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Social responsibility review – 23 October

What’s coming up

Ethical Christmas Markets – Brisbane North

The inaugural Fairtrade and social enterprise Christmas markets and community discussion will be held on 11 November from 2:30 pm to 8 pm at the Lakes College. Featuring a large range of craft, clothes, food/coffee stalls, the evening will finish with a community discussion on the significance of the proposed Modern Slavery Bill 2018 and our role in ethical purchasing. This exciting event is being co-hosted by the Queensland Synod.

Kids off Nauru – Prayer Vigil

Love Makes a Way, Common Grace and Kids Off Nauru are coming together to pray, to lament, and to witness to a better way for children on Nauru. We come from many different traditions, but on Friday November 2, we’ll unite at St Andrew’s Uniting Church, Brisbane from 6.30 till 7.45. Please join us there. If you are not in Brisbane, please consider organising your own prayer vigil. Contact Sue Hutchinson for liturgy resources.

Week in review

Kids on Kids off Nauru

A group of Aussie kids have appeared in an advertising campaign recently launched asking the Prime Minister to save more than 100 young children in desperate trouble on Nauru. Doctors who have visited the children say that they will start dying if the government doesn’t save them and bring them to Australia. The former Head of Mental Services on Nauru called their treatment a “form of torture”. The young Australians have been corresponding with the children on Nauru and trying to bring some happiness to their days.

Queensland Synod Moderator Rev David Baker recently issued a statement regarding this issue.

New UnitingCare Australia report

The new report Child Social Exclusion, Poverty and Disadvantage in Australia captures the multidimensional nature of disadvantage in Australia and its impact, providing a unique perspective through the eyes of the child. One in six children aged zero to14 years live in poverty. Child social exclusion means lost opportunity, marginalisation from the life of a community and the risk of leading lives of unfulfilled potential. As this Eternity News article suggests, poverty is about income, not social ability.

Uniting pushes for drug policy rethink

Uniting NSW and ACT is leading the national Fair Treatment campaign which was launched recently in Sydney. Uniting says the war on drugs is not working and that the response to illicit drugs needs to change. In 2001 the Uniting Church in NSW and ACT supported the establishment of the Uniting Medically Supervised Injecting Centre (MISC), which made Australia a world leader in this arena. 

Funding boost for youth mental health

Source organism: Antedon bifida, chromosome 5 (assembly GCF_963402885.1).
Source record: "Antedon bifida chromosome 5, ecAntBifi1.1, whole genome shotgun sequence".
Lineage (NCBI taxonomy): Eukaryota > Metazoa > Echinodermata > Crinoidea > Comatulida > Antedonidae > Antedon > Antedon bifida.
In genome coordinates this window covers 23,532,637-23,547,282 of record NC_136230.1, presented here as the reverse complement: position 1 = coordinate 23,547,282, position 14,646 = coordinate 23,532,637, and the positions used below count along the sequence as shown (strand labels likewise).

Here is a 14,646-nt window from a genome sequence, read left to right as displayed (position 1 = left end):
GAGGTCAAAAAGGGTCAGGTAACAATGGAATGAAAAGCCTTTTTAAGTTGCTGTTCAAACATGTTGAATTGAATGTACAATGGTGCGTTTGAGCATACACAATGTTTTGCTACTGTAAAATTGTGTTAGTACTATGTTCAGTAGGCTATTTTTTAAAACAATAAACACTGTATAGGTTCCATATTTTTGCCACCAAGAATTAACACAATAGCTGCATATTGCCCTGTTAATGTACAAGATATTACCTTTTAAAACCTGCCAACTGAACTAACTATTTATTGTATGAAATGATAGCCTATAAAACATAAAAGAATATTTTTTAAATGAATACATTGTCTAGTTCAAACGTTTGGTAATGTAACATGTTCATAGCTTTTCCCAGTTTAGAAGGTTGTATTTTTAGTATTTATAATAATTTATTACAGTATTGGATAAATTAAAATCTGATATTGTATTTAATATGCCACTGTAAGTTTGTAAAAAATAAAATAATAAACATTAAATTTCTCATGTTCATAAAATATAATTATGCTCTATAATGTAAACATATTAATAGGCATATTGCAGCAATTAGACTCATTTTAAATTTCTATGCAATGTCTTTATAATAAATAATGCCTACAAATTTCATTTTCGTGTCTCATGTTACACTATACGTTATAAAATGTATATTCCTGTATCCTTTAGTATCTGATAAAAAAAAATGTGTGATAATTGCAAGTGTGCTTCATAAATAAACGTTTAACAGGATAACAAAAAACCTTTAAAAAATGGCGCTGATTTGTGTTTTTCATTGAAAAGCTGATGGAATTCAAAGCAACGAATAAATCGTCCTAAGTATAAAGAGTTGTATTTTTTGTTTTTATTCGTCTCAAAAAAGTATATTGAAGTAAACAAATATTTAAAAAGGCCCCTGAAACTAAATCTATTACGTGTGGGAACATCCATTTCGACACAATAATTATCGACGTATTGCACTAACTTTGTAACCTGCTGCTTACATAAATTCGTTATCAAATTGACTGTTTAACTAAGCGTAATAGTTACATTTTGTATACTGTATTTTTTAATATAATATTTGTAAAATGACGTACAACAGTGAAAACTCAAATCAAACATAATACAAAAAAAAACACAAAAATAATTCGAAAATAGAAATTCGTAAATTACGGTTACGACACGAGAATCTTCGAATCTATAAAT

Australia’s mental health services will receive a $52m boost to cut waiting times for desperate teenagers struggling with anxiety or depression. Some of this money is dedicated to offering online support to youngsters in rural and remote areas. National youth mental health foundation Headspace will now be able to employ more staff and provide 14,000 extra services at its 107 centres across the country.

Four million Australians experiencing food insecurity

Foodbank’s new report reveals a growing problem in country areas where last year 1.5 million Australians experienced the uncertainty of not knowing where their next meal was coming from. This means that people in regional and remote areas are 33 per cent more likely to experience food insecurity than their city cousins. This is a fascinating read about a shocking situation.

Call to action

Join us in the journey

In good news, Australia’s Modern Slavery Act is now well into the parliamentary process, having been to the Senate last week and now set to return to the House of Representatives. However, we need this Act to be robust!

Send a postcard to the Prime Minister. Order a couple of packs for free from STOPTHETRAFFIK and get your congregation and friends on board!

Make sure you watch this

The two-part documentary How Mad Are You was recently aired on SBS and is now available online for viewing for the rest of October. This series takes a unique look at mental health. Ten Australians from all ages and backgrounds spend a week together. Five have a history of mental illness. Five do not. Who is who? Questions are raised about the meaning of diagnosis, stereotypes and stigma, and about the social implications that come with the label and the value of seeing the person behind the diagnosis.

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